Unfortunately, this happens pretty frequently for a variety of reasons, including:

  • What medical code the doctor uses when they bill your insurance for the procedure. According to the Kaiser Family Foundation, the problem is that “no consistent coding methodology is used” by private insurers or doctors to identify the preventive care and screening services that the ACA covers.

  • Charges for related services that are actually necessary. If you get an IUD, the device itself might be free, but you could be charged for the office visit or associated services, like a pelvic exam.

  • If a problem comes up during your screening, it may change from a screening procedure (which is covered under the ACA) to a diagnostic one (which is not). This is quite common during colonoscopies, since polyps are often detected and removed.

  • Insurance wrongfully denying a service that should be covered. Unfortunately, this is one of the top five most common billing errors, according to Remedy, a company that finds mistakes on medical bills and negotiates with your insurance to save you money. “The most common type of billing error we see in preventative services is copays for annual wellness services that should be free of charge to the patient,” said Marija Ringwelski, Remedy’s COO. For example, Remedy says that immunizations are often wrongfully denied by insurance, and sexually transmitted infection (STI) screenings are often over-billed. Both are preventative services that should be free of charge to the patient.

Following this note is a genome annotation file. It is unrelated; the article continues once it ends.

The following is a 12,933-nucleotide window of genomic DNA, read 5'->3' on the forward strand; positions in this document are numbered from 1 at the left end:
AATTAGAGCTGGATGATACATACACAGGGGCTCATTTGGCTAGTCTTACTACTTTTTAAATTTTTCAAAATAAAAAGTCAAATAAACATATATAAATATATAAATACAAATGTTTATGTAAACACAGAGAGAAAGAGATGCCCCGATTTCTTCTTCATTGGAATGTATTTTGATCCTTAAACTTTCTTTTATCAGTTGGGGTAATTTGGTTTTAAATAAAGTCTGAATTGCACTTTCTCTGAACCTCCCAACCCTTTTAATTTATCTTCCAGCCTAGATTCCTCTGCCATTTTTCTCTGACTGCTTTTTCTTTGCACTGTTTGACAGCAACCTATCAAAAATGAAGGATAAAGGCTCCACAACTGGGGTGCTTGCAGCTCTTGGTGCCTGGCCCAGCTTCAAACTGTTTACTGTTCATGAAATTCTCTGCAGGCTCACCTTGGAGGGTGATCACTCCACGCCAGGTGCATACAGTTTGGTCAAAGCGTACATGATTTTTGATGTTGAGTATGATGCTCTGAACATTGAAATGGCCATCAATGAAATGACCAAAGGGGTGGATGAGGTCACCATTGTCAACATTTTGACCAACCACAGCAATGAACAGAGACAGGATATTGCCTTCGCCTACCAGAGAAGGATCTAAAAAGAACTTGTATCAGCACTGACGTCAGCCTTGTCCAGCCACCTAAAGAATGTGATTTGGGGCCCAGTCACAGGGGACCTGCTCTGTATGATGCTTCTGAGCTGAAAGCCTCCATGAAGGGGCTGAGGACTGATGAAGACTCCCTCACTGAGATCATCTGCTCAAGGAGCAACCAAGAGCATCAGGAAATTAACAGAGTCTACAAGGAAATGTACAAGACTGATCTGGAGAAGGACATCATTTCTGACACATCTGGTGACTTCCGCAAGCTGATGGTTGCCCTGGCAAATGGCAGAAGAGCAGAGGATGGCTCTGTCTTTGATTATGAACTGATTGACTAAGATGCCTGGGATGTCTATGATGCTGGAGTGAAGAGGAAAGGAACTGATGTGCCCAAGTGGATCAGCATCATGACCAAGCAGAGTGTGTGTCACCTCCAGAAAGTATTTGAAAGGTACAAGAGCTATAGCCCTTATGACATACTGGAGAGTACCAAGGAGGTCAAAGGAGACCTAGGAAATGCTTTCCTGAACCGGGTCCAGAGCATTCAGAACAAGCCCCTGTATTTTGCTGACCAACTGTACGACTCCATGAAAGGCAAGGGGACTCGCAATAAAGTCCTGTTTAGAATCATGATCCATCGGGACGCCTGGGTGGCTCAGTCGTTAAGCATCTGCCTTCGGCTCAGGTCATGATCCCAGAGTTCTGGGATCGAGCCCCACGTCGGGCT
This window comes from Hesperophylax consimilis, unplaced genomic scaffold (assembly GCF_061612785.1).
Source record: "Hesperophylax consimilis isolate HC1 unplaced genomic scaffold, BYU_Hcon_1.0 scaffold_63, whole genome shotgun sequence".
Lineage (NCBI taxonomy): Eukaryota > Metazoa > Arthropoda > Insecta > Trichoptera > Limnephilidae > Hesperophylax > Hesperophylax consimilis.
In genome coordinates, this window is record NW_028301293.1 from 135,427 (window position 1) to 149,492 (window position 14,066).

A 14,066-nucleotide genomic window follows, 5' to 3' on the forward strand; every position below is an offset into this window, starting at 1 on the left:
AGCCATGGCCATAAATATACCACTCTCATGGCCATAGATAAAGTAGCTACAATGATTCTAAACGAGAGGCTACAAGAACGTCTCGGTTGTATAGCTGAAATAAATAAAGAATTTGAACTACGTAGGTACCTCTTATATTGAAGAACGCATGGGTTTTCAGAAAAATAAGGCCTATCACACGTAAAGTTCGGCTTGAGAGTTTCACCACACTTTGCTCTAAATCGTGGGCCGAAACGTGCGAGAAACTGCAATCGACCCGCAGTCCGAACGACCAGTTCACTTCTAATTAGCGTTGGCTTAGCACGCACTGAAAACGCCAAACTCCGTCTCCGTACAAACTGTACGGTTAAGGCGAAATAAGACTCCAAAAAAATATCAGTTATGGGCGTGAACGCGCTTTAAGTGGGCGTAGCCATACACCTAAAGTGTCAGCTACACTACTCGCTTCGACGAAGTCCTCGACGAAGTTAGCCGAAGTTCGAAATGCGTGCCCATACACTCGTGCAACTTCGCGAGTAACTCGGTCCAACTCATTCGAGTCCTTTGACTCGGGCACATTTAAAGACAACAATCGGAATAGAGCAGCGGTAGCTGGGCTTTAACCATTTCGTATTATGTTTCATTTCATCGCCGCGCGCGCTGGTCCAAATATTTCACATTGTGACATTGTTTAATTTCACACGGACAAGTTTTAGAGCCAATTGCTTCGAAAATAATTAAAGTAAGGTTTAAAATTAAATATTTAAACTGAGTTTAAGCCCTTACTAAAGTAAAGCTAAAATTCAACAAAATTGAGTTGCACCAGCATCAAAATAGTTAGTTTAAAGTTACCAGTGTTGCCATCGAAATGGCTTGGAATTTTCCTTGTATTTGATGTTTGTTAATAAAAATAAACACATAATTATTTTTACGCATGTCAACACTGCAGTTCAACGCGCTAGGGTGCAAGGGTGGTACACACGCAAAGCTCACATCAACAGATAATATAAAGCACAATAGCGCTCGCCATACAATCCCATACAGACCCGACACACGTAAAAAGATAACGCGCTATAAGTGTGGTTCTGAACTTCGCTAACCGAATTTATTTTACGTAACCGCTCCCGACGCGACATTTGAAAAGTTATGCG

Unexpected costs are always frustrating. To minimize your out-of-pocket costs, make sure to ask your doctor and insurance company if your coverage includes the visit, the screening procedure itself, and any medication you’ll need afterwards. Don’t forget to ask if the amount could change based on findings during the procedure—it’s best to know beforehand, even if everything turns out to be normal.